British Columbia's historic drought conditions

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Explainer - British Columbia's historic drought conditions

British Columbia is experiencing severe drought levels and unprecedented conditions around the province. 

Drought is a recurring feature of climate change. It is a shortage of water caused by reduced precipitation and rain, during an extended period of time. Droughts lead to reduced water availability. People, organizations and businesses across sectors are being called on to reduce water usage as much as possible.

We asked Hossein Bonakdari, Associate Professor of Civil Engineering (climate change, artificial intelligence modelling, design of climate change resilient water infrastructures), in the University of Ottawa’s Faculty of Engineering, about this natural phenomenon.

Question: Why is there a drought problem in British Columbia despite its annual precipitation of over 1100 mm?

H.B.: The drought problem in British Columbia stems from the unique seasonal pattern of precipitation in the region. While BC receives a significant amount of rainfall during the winter months (from November to March), there is a notable decrease in rainfall during the summer months. This distinct precipitation regime results in reduced water availability and management challenges.

Q: What are the current challenges faced by the south coastal basins of British Columbia?

H.B.: The   are currently facing severe challenges due to record-breaking low snowpacks and unprecedented high summer temperatures. As the snow melts and the weather becomes warm and dry, streamflow droughts are occurring in the region, exacerbating the water scarcity issue.

Q: Why does British Columbia experience streamflow droughts during the summer months?

H.B.: British Columbia experiences streamflow droughts during the summer months primarily because of below-normal snowpack levels. Summer streamflow heavily relies on groundwater recharge during the snowmelt period. When there is a below-normal snowpack (also known as snow drought), there is a subsequent reduction in summer streamflow, leading to a streamflow drought.

Q: How does the water availability in British Columbia compare to other countries?

H.B.: British Columbia is relatively fortunate to have a relatively abundant water supply compared to many countries around the world. While BC receives over 1300 mm of annual precipitation, there are countries that receive less than 200 mm of total precipitation in a year. However, effective water resources management plans are crucial to ensure the proper distribution and utilization of this valuable resource in BC.

Q: What is the significance of understanding the seasonal precipitation pattern in British Columbia?

H.B.: Understanding the seasonal precipitation pattern in British Columbia is crucial because it sheds light on the challenges associated with water availability and management in the region. With approximately 75% of the annual precipitation occurring during the winter months, there is a distinct reliance on snowmelt for summer streamflow. Lack of adequate snowpack can lead to streamflow droughts, highlighting the need for effective water management strategies.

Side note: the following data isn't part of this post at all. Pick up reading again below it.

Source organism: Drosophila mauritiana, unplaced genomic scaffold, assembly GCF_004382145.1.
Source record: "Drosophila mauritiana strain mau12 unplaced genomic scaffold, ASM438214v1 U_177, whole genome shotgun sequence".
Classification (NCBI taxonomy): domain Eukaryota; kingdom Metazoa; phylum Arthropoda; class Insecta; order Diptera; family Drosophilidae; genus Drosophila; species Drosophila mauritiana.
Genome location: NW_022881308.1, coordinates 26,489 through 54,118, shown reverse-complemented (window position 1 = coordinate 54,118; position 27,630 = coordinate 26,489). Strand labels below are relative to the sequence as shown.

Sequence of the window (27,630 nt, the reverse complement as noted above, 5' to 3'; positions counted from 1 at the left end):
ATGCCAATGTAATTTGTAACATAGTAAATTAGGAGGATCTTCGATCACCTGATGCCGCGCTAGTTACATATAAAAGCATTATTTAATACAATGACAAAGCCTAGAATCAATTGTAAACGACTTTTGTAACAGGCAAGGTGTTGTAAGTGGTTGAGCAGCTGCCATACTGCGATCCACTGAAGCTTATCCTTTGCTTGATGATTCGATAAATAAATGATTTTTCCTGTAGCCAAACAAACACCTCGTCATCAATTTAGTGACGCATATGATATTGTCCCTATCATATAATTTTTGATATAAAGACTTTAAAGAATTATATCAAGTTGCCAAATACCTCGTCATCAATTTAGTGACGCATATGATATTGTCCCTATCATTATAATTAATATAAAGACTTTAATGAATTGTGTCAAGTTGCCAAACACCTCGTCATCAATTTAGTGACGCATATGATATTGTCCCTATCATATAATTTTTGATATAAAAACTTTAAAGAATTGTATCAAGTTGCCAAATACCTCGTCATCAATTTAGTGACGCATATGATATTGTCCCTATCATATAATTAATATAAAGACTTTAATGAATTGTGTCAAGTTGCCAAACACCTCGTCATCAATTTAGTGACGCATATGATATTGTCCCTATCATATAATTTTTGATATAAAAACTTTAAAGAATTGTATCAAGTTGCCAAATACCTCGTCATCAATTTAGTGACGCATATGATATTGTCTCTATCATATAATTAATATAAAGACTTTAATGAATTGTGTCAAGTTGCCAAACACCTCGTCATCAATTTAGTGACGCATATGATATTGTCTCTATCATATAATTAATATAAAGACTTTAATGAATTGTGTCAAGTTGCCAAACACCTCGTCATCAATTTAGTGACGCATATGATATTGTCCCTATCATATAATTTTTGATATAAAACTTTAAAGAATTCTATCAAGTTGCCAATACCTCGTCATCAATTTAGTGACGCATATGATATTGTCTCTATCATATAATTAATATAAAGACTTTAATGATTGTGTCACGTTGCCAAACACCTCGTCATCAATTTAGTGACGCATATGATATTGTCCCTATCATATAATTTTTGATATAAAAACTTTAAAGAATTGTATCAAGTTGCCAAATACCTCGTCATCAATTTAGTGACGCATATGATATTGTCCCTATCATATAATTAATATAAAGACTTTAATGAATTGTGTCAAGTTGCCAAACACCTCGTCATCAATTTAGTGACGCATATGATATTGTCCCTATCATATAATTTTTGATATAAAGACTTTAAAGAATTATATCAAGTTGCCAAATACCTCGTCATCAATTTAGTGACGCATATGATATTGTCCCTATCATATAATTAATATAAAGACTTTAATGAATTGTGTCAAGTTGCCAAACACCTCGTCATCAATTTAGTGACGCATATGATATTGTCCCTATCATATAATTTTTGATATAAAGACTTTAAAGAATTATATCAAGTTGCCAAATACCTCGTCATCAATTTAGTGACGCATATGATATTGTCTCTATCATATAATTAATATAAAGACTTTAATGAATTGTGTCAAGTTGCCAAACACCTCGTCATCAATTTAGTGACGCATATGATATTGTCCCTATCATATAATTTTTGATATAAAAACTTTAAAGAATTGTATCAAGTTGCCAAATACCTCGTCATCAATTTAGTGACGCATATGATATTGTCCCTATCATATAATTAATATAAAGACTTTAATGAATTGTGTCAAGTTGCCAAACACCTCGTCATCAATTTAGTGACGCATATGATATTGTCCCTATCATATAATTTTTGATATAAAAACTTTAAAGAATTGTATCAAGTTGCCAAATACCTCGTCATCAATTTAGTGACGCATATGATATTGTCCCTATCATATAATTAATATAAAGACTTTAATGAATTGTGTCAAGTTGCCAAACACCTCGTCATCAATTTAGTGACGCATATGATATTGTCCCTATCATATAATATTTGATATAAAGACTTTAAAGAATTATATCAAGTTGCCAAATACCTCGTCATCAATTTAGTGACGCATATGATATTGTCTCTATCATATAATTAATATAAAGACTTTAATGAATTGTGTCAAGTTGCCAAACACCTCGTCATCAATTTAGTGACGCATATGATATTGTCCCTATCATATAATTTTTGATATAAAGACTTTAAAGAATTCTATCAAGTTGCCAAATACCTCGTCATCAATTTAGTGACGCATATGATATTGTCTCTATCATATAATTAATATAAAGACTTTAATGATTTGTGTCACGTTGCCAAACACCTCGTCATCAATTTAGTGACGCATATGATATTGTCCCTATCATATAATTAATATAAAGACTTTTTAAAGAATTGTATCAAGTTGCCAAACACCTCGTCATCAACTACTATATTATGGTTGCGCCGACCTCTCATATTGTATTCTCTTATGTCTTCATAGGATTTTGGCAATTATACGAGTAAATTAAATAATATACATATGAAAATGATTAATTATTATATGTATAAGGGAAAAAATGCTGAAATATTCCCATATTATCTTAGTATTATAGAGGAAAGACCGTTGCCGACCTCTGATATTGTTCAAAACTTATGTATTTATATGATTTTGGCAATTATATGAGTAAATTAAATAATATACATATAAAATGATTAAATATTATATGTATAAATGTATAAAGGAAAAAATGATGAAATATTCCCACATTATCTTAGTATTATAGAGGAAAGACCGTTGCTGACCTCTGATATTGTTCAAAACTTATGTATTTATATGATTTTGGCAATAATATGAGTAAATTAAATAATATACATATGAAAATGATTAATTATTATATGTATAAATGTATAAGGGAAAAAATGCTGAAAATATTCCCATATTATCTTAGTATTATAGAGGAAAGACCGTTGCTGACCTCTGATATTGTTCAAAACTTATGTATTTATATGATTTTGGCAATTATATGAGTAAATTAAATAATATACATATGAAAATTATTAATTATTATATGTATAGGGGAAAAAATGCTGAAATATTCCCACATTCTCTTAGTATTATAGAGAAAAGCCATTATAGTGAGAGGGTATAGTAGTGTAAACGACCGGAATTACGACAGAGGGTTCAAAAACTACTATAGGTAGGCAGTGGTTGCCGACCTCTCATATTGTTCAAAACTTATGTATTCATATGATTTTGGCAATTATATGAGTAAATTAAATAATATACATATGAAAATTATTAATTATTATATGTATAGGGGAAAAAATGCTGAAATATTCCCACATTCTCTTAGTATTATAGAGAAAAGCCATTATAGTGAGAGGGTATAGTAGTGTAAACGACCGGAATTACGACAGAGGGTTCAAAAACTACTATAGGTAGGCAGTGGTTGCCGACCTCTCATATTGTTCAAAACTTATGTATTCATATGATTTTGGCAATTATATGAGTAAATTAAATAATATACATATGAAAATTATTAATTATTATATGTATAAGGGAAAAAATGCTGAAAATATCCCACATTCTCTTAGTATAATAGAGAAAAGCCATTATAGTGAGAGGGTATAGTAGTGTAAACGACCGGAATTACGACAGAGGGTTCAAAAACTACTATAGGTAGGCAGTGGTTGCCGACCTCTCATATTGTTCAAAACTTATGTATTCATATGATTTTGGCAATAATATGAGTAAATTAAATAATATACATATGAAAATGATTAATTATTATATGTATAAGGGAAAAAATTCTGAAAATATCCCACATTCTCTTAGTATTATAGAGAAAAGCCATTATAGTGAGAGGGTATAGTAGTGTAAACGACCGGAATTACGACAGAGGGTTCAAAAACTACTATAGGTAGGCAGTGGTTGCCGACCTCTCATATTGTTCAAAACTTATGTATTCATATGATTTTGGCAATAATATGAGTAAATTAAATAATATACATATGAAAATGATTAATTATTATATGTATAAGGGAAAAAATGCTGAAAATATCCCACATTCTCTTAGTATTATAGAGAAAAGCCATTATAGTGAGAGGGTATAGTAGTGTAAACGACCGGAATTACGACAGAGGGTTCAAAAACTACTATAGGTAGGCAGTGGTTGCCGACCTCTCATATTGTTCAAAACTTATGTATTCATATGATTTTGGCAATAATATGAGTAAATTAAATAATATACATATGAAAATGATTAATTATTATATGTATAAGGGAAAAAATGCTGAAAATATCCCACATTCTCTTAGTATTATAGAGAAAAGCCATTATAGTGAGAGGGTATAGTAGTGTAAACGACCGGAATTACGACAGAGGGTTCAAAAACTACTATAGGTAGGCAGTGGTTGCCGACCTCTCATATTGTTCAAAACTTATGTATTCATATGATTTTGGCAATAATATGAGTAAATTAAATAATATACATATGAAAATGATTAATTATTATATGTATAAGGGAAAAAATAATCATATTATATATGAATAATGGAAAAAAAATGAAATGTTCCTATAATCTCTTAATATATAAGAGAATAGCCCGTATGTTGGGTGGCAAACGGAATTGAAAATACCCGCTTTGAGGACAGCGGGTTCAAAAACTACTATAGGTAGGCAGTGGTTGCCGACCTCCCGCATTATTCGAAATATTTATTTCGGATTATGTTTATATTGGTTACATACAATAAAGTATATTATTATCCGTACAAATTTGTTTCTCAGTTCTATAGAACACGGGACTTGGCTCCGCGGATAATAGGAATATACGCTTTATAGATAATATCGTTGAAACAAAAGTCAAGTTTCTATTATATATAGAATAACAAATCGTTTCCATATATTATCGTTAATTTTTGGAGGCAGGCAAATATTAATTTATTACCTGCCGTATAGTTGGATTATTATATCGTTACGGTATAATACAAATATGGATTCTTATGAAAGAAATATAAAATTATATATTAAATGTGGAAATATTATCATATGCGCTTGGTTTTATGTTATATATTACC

Q: How can the province manage water to overcome drought?

H.B.: Implementing similar strategies to address drought in British Columbia can significantly improve water resilience and conservation efforts. Here are the details on how the following initiatives can help mitigate drought in BC based on existing experiences:

  • Provincial and Territorial Governments Executive Order: BC can adopt a similar executive order emphasizing capturing and conserving more water. This directive would provide a framework for prioritizing water conservation measures and implementing policies that promote efficient water use across various sectors.
  • Ambitious Water Resilience Targets: Setting ambitious targets for building water resilience is crucial. BC can establish specific goals and timelines to enhance water storage, improve water-use efficiency, and promote sustainable water management practices. These targets can drive action and mobilize resources towards achieving water resilience.
  • Fast-Tracking Groundwater Recharge Projects: Expediting groundwater recharge projects is vital to replenish depleted aquifers during periods of drought. BC can identify suitable areas for groundwater recharge, invest in infrastructure for artificial recharge, and incentivize practices that enhance natural recharge processes.
  • Maximizing Stormwater Capture: Stormwater capture is a valuable source of water that often goes underutilized. BC can implement measures to maximize stormwater capture by constructing retention basins, green infrastructure systems, and other water-capturing technologies. These initiatives can help recharge groundwater and reduce runoff, ultimately increasing water availability during droughts.
  • Expanding Above and Below-Ground Storage: Increasing water storage capacity is crucial for drought resilience. BC can invest in expanding above-ground storage facilities like reservoirs and construct underground storage systems such as aquifer storage and recovery (ASR) projects. These measures ensure adequate water storage during wet periods to be used during dry spells.
  • Modernizing Conveyance Infrastructure: Upgrading conveyance infrastructure is essential for capturing more storm runoff. BC can invest in modernizing canals, pipelines, and other water transport systems to capture and direct stormwater runoff to storage facilities. This approach optimizes the use of available water resources and reduces losses due to inefficient conveyance.

For interviews, members of the media may directly contact:

Hossein Bonakdari

Associate Professor, Department of Civil Engineering, Faculty of Engineering

[email protected]